We are excited to announce the 5th workshop titled Can we build Baymax? Part V. Since the first workshop was organized in 2015, our workshop series has taken place at the IEEE-RAS International Conference on Humanoid Robots (Humanoids 2019) every year. Baymax is a humanoid character in the Disney feature animation Big Hero 6. It is a healthcare robot with an inflatable body, capable of walking, bumping into surrounding objects, learning motions and physically interacting with people. However, in the real world, it is not easy to build such a robot. In the previous workshops, we have discussed topics on mechanisms and structure, sensors, protection, control, soft robot fabrication, fail-safe systems and learning for humanoid robots. As a continuation of the discussion, this workshop will bring together researchers looking for paths toward seamless communication between humans and humanoid robots like Baymax. In particular, we will tackle challenges in rendering and interpreting diverse types of interactions from hardware and software points of view including but not limited to gestures, touching and hugging, facial expressions, speech, body language, and eye contact.

We invite you to contribute and to participate in this workshop.

The workshop's topics include, but are not limited to:
Confirmed Speakers:
Previous Workshops:

Workshop Schedule

08:50 - 09:00 Welcome and Introduction
09:00 - 09:30 Katsu Yamane, Honda Research Institute, USA
Empathetic Physical Interaction

Physical interactions using the body play an important role in human-human interactions by allowing the exchange of subtle information that is difficult to describe in words, e.g. comfort, preference, intention, and emotion. Robots working closely with humans have to understand, utilize and express such information in order to effectively interact with humans. The goal of empathetic physical interaction is to realize human-centered physical support where the robot uses its body as a medium for exchanging subtle information with the human partner, and adapts its behavior based on the information to improve the human perception and, ultimately, overall performance of physical support. This talk will introduce two related ongoing projects at Honda Research Institute USA: perception of pedestrian avoidance behavior of a mobile robot, and modeling of intimate social interactions of a humanoid robot.

09:30 - 10:00 David Hanson, Hanson Robotics, Hong Kong
Art meets Artificial Intelligence, or Why Humanizing Robots Can Be Useful and Cool

Most robots and AI today are designed to be non-humanlike, and certainly for many uses they don't need to be humanoid. However, for key applications such as the arts, intuitive social interfaces for AI agents, certain kinds of therapy, and for scientific investigation of human behavior, humanlike robots can be very useful. This presentation covers the tech, arts, and history of Hanson robots, including transdisciplinary collaboration among artists, robotics & AI engineers, manufacturing, business development, and social sciences. By diversifying the creative landscape of robotics, bringing domains of engineering together with narrative and figurative arts, philosophy, ethics, biosciences, and AI, we hope to achieve a better toolkit to discover what's best in humanity, and to empower intelligent machines to work with people better. Investigating new forms of robots as works of art may also challenge our preconceptions and allow for surprise and wonder. Furthermore, making AI embodied and humanlike may facilitate a path of co-evolution, leading towards machines who may someday grow to become true friends to humanity, as trusted allies rather than mere slaves. Maybe, humanizing our machines will realize a more stable world with growing benefits for all sentient beings.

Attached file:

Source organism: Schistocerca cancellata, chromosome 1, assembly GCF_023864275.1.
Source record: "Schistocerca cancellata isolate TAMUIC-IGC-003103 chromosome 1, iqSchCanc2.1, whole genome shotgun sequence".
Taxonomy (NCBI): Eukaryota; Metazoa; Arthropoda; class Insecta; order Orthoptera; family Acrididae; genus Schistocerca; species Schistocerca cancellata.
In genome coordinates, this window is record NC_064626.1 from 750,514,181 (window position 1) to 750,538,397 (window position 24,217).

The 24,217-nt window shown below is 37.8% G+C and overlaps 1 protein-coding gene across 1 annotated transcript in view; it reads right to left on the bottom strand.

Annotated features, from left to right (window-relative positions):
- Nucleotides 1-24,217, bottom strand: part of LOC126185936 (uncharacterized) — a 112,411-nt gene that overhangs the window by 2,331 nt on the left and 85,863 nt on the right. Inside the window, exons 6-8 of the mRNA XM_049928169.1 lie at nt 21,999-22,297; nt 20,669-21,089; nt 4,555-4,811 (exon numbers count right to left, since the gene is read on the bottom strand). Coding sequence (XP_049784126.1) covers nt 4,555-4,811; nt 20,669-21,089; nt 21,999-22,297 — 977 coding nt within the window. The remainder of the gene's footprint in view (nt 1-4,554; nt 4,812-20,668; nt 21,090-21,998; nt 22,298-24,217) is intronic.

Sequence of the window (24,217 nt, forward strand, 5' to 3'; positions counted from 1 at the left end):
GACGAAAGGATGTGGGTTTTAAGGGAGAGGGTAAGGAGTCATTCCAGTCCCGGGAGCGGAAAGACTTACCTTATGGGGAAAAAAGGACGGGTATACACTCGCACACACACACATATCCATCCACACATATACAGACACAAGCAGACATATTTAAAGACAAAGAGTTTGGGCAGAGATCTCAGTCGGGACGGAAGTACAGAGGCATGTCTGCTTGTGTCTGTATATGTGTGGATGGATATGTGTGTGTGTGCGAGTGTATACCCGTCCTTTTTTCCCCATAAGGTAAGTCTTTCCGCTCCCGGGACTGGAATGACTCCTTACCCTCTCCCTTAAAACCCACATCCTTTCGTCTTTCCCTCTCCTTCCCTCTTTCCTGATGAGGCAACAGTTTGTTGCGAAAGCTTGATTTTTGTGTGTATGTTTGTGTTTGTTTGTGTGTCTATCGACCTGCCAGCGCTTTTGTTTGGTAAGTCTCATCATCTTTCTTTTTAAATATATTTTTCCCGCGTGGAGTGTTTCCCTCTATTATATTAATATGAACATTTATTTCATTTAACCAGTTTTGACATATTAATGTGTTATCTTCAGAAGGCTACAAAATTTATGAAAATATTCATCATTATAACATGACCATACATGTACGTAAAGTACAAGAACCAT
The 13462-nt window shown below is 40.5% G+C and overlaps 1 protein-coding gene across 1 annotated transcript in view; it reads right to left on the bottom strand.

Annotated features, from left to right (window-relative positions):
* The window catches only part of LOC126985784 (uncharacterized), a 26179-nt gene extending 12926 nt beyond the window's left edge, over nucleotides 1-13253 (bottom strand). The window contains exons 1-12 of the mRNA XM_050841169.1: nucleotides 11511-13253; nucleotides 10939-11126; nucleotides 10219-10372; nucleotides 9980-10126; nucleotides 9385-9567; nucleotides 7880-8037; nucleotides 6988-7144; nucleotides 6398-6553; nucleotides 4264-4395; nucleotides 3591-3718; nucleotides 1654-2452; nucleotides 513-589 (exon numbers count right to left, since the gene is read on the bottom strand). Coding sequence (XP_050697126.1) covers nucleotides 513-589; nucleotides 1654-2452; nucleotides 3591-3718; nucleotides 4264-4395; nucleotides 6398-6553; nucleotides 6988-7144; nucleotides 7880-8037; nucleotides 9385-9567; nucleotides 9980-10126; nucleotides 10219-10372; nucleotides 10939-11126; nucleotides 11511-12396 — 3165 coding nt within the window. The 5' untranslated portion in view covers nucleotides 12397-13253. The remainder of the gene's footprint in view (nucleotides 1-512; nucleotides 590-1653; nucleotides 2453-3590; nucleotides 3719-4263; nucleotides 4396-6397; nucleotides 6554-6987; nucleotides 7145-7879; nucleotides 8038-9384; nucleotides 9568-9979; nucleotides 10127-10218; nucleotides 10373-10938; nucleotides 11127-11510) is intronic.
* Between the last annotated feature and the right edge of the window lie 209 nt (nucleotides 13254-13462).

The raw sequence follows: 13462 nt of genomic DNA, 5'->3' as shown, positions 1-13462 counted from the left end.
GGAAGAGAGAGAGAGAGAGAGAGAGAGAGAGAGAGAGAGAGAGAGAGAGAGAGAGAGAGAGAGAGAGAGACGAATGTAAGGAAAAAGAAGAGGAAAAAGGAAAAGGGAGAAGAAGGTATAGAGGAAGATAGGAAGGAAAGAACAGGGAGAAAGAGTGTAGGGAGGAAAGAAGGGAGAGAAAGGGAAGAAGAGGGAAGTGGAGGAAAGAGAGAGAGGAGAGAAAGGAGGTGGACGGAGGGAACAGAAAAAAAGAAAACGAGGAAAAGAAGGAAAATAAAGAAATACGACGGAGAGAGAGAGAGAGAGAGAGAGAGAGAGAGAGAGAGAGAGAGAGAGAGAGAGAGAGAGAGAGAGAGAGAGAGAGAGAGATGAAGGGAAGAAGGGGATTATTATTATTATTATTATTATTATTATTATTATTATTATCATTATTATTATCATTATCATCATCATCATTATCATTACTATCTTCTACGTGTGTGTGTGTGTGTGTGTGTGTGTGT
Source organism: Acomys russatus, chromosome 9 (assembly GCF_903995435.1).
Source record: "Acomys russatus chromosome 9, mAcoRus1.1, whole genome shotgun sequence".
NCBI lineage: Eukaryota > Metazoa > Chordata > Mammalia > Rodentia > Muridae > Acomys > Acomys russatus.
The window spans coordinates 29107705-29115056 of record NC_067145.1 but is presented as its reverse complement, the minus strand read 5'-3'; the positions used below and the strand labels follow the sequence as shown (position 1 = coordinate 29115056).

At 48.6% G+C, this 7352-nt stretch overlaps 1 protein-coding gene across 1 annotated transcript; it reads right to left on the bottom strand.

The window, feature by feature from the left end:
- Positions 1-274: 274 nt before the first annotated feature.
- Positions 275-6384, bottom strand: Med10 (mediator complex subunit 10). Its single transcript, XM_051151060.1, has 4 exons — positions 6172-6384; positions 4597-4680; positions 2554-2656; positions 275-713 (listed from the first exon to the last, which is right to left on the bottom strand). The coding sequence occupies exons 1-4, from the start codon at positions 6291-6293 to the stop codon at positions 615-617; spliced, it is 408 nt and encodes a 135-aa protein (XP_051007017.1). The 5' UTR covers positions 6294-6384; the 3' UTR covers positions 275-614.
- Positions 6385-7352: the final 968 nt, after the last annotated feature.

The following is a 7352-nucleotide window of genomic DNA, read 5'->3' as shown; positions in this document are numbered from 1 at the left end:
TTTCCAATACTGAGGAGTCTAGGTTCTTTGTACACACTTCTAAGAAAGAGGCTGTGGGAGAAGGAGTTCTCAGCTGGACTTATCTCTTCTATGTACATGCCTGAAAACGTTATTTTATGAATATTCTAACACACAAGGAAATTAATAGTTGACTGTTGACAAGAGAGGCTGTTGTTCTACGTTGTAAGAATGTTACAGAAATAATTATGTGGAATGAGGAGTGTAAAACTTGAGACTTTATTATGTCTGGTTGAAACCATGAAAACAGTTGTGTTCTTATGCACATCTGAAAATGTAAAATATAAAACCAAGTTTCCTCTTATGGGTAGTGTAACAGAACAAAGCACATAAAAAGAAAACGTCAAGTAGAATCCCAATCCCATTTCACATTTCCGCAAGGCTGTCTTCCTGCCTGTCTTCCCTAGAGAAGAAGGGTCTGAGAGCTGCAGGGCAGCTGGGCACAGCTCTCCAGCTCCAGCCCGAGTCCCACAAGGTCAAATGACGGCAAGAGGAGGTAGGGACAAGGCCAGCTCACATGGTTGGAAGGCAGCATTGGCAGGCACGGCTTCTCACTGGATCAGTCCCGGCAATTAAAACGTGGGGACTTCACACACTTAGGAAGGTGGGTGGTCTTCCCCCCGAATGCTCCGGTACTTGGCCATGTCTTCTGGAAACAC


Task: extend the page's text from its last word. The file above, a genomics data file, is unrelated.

10:00 - 10:30 Gordon Cheng, Technical University of Munich, Germany
10:30 - 11:00 Coffee Break (Lobby)
11:00 - 11:30 Serena Ivaldi, INRIA Nancy Grand-Est, France
Social and physical interaction with a humanoid: Lessons learned with the iCub

In this talk I will overview our recent human-humanoid interaction experiments with the iCub humanoid and discuss our findings. We studied social and physical interaction in a collaborative assembly scenario to study engagement and relation to individual factors. We studied how to use these signals for predicting intention in collaborative scenarios, which led us to a multimodal intention prediction framework based on probabilistic movement primitives. Finally, we studied trust in human-humanoid interaction with a shared decision protocol, which unveiled the people’s negative trusting attitude towards the robot. I will conclude with our current perspectives in whole-body collaboration.

11:30 - 12:00 Chung Hyuk Park, George Washington University, USA
Empathetic Agent and Interactions with Children with ASD